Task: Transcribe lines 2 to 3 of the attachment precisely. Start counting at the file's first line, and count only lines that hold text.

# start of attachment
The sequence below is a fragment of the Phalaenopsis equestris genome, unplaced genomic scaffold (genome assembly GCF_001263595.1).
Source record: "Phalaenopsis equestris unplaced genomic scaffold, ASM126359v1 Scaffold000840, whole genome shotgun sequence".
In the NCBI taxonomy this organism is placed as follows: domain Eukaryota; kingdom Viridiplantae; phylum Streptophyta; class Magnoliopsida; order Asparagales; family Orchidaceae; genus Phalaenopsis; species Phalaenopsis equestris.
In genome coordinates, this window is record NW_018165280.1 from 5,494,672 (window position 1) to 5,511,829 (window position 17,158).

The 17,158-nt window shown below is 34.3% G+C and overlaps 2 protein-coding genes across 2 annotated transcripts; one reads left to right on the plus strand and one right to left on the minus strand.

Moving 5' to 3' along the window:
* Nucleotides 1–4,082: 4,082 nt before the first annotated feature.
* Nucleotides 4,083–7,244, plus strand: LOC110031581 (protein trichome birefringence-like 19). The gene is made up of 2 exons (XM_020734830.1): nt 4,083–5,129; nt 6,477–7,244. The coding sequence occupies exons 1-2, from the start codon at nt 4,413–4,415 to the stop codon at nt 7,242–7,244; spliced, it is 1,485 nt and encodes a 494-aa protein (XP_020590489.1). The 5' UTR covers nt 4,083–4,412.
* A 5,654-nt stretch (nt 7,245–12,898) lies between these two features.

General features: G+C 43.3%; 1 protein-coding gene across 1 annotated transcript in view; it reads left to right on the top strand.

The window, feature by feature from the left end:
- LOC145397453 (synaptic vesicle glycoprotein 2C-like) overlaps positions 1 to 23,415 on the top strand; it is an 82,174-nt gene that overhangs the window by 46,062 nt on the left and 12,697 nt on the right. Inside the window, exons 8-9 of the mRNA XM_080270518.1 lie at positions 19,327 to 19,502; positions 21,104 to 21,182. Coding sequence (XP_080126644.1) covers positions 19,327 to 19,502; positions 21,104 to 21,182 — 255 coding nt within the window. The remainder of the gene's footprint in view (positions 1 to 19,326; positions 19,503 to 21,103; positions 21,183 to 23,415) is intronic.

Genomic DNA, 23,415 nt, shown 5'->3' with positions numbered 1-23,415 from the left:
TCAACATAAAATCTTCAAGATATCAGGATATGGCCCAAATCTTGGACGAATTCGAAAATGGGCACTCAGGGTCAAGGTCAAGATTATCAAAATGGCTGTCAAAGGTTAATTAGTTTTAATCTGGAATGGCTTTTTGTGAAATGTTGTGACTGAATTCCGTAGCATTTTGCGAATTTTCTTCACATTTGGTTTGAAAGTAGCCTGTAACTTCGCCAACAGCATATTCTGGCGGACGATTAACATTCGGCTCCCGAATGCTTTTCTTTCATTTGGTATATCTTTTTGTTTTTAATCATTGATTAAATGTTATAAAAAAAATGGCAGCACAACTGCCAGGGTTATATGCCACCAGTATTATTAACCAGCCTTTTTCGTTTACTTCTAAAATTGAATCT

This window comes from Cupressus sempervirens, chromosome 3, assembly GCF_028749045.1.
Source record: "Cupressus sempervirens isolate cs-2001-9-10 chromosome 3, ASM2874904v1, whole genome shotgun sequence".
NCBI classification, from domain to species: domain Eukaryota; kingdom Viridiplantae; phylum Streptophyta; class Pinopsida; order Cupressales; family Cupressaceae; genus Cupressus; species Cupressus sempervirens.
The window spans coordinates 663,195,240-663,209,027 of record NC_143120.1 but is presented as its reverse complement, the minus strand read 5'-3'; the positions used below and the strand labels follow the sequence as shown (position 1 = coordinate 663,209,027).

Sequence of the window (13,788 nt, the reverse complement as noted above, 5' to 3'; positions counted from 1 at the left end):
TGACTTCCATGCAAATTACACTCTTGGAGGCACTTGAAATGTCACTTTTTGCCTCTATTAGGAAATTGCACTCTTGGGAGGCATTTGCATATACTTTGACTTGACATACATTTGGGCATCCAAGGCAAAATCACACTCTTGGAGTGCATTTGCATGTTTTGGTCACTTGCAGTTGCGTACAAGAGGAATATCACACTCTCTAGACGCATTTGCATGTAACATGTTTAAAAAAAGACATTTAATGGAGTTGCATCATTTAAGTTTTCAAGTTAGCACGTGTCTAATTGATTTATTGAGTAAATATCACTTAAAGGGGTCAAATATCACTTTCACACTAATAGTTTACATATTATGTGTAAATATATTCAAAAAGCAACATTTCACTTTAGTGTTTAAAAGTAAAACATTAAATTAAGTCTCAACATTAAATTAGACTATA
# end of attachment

Source record: "Phalaenopsis equestris unplaced genomic scaffold, ASM126359v1 Scaffold000840, whole genome shotgun sequence".
In the NCBI taxonomy this organism is placed as follows: domain Eukaryota; kingdom Viridiplantae; phylum Streptophyta; class Magnoliopsida; order Asparagales; family Orchidaceae; genus Phalaenopsis; species Phalaenopsis equestris.